Save our Sciences

It is shaping up to be the new Education Secretary vs the new exam regulator Ofqual as Nicky Morgan comes out on the side of common sense in the practical science debate.

Yesterday, she publicly backed the call by many – including myself – for practical science experiments to be retained as part of GCSE and A level exams in England.

Mrs Morgan, who is shaping up to be a bit of a fan of the Sciences, rebuked Ofqual in a speech at the Politeia thinktank in London, for its plans to drop the practical element of studying the sciences, and said that dropping practical lab work from both A level and GCSE results would harm the next generation of scientists.

And in a shot across Ofqual’s bows, she warned that we must ‘never let the assessment tail wag the dog of what is taught in school’.

Her comments come just a few days before Ofqual’s consultation period on its planned changes to GCSE sciences ends on February 4. Ofqual wants to scrap controlled practical assessments at GCSE in favour of an additional written element to exams giving pupils the chance to show that they understand the practical side of various experiments.

As a chemist myself, I have been deeply concerned about these plans to reform practical science at GCSE and A level. It would be a travesty to rob future generations of the joy of experimenting in the classroom and the chance to really engage with science.

Not only that but the scientists and industry figures have warned that our skills shortage will become even direr if we deny children the chance to explore science practically and warn that we risk losing out on the creative, scientific brains of the future.

As the Guardian reports today, Mrs Morgan’s criticism will be the first major test of Ofqual’s independence. It was set up in 2010 as a non-ministerial government department.

She said: ‘I am concerned that a decision to remove practical assessment from science qualifications is in danger of holding back the next generation of scientists.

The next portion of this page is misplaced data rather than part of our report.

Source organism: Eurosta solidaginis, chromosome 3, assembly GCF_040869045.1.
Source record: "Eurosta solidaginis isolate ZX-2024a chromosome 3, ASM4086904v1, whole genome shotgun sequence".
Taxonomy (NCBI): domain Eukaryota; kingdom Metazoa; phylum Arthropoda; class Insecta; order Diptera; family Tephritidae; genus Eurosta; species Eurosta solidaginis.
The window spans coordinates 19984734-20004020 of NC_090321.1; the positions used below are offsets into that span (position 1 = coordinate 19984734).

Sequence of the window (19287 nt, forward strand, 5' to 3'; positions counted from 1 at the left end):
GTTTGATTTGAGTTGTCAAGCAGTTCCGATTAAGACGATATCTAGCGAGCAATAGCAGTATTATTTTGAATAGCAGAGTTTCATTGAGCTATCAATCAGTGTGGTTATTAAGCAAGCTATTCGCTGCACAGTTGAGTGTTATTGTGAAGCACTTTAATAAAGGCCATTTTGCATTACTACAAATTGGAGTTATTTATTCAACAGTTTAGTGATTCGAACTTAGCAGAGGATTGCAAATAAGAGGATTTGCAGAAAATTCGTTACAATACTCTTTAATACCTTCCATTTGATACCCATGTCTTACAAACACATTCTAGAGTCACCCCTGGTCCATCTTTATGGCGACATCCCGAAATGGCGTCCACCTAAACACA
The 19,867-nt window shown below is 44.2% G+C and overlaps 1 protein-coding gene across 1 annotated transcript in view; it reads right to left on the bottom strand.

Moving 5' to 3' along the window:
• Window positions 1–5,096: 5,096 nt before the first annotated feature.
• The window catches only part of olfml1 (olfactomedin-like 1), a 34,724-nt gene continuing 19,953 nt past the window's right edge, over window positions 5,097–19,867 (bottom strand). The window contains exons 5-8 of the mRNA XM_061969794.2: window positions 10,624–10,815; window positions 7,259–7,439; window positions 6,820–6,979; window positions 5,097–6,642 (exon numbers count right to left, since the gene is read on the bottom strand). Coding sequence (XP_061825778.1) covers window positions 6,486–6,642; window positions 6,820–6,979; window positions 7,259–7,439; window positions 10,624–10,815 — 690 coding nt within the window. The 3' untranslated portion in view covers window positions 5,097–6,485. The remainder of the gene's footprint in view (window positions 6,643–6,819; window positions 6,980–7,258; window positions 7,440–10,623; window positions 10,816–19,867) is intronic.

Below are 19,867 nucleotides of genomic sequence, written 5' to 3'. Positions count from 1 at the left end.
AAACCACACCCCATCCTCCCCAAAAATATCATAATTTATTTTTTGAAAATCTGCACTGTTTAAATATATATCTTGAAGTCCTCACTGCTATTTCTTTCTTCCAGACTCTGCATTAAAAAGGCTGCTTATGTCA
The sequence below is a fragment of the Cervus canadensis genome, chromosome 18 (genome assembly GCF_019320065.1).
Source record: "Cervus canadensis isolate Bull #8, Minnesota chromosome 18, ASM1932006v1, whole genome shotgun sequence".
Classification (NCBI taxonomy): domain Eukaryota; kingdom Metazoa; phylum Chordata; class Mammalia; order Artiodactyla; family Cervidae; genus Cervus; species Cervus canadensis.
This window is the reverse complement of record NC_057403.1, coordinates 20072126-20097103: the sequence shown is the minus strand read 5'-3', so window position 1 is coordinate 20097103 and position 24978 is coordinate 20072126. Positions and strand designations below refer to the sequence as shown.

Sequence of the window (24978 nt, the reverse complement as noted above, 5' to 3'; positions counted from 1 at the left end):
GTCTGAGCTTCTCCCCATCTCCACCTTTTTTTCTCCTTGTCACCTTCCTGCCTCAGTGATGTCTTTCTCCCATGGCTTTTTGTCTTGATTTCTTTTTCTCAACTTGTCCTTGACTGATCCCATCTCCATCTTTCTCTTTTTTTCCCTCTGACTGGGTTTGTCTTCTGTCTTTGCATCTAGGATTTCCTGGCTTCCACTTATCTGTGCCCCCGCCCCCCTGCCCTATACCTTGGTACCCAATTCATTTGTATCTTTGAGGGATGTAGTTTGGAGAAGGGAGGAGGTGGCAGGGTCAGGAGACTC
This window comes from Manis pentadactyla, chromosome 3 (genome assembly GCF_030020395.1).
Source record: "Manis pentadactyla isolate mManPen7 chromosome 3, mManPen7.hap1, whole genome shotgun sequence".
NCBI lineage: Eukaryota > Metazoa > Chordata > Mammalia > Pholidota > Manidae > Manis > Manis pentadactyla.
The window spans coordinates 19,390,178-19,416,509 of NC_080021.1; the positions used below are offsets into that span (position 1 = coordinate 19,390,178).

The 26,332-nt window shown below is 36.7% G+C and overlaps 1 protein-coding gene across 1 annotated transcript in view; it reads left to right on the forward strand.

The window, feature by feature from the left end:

‘Like many in our scientific community, I fear that such a move could inadvertently downgrade the importance of these practical skills – leaving a generation of chemists, physicists and biologists who leave schools with excellent theoretical knowledge, but unable to perform key practical experiments which form the basis of a future research career.

‘My hope is that Ofqual and the scientific community are able to work together to find a workable solution. One that preserves high quality assessment, but at the same time ensures that what students learn in the classroom is what universities and employers agree will give budding scientists the best preparation to succeed in the future.’ Hear hear.

Ofqual retorted: ‘The development of practical skills is central to science learning, rather than something just to be assessed at the end of a course. Our proposals are designed to invigorate the hands-on learning experience of students and equip them for a future in science.’

However, Glenys Stacey, Ofqual’s chief regulator, has admitted previously that ‘the most difficult decisions, the most finely balanced decisions, we have made here are in the individual sciences’.

Let us hope that common sense prevails not just for the future generation of scientists but for the future generation of teachers. As I have mentioned before, most schools already struggle to attract experienced science teachers because of the knock-on effect of several generations of lower standards in the teaching of sciences. Removing practical science from the curriculum could send this already teetering situation into the abyss!

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